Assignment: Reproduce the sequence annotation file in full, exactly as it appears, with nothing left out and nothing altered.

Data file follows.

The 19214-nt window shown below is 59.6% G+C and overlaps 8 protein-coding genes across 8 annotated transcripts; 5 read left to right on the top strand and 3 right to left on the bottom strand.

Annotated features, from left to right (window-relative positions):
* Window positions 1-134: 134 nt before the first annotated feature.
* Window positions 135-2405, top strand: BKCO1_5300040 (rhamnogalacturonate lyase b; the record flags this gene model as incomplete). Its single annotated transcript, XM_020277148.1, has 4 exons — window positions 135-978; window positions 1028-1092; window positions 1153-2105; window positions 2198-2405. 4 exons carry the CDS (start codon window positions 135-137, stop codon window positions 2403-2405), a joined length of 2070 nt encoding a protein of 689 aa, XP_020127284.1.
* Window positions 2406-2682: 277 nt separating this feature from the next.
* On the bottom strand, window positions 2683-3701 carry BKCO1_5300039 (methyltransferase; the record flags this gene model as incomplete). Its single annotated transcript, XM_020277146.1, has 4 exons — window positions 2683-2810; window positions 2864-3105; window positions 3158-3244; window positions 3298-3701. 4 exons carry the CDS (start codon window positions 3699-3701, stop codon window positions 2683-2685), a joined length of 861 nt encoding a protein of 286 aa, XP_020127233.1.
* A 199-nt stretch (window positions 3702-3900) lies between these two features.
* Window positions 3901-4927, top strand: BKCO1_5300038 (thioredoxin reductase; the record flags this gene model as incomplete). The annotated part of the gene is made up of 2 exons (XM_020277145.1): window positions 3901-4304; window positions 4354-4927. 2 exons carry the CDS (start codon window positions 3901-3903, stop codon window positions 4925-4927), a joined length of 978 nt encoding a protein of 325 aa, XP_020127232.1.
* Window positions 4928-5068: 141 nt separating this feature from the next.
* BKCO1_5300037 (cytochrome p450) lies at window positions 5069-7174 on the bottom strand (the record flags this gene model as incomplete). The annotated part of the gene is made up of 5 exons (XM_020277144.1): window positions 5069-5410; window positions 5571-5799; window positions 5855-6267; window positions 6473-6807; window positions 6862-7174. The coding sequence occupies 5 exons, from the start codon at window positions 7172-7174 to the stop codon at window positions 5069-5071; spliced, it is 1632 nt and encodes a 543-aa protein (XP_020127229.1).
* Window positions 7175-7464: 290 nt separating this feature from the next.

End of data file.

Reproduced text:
The 19214-nt window shown below is 59.6% G+C and overlaps 8 protein-coding genes across 8 annotated transcripts; 5 read left to right on the top strand and 3 right to left on the bottom strand.

Annotated features, from left to right (window-relative positions):
* Window positions 1-134: 134 nt before the first annotated feature.
* Window positions 135-2405, top strand: BKCO1_5300040 (rhamnogalacturonate lyase b; the record flags this gene model as incomplete). Its single annotated transcript, XM_020277148.1, has 4 exons — window positions 135-978; window positions 1028-1092; window positions 1153-2105; window positions 2198-2405. 4 exons carry the CDS (start codon window positions 135-137, stop codon window positions 2403-2405), a joined length of 2070 nt encoding a protein of 689 aa, XP_020127284.1.
* Window positions 2406-2682: 277 nt separating this feature from the next.
* On the bottom strand, window positions 2683-3701 carry BKCO1_5300039 (methyltransferase; the record flags this gene model as incomplete). Its single annotated transcript, XM_020277146.1, has 4 exons — window positions 2683-2810; window positions 2864-3105; window positions 3158-3244; window positions 3298-3701. 4 exons carry the CDS (start codon window positions 3699-3701, stop codon window positions 2683-2685), a joined length of 861 nt encoding a protein of 286 aa, XP_020127233.1.
* A 199-nt stretch (window positions 3702-3900) lies between these two features.
* Window positions 3901-4927, top strand: BKCO1_5300038 (thioredoxin reductase; the record flags this gene model as incomplete). The annotated part of the gene is made up of 2 exons (XM_020277145.1): window positions 3901-4304; window positions 4354-4927. 2 exons carry the CDS (start codon window positions 3901-3903, stop codon window positions 4925-4927), a joined length of 978 nt encoding a protein of 325 aa, XP_020127232.1.
* Window positions 4928-5068: 141 nt separating this feature from the next.
* BKCO1_5300037 (cytochrome p450) lies at window positions 5069-7174 on the bottom strand (the record flags this gene model as incomplete). The annotated part of the gene is made up of 5 exons (XM_020277144.1): window positions 5069-5410; window positions 5571-5799; window positions 5855-6267; window positions 6473-6807; window positions 6862-7174. The coding sequence occupies 5 exons, from the start codon at window positions 7172-7174 to the stop codon at window positions 5069-5071; spliced, it is 1632 nt and encodes a 543-aa protein (XP_020127229.1).
* Window positions 7175-7464: 290 nt separating this feature from the next.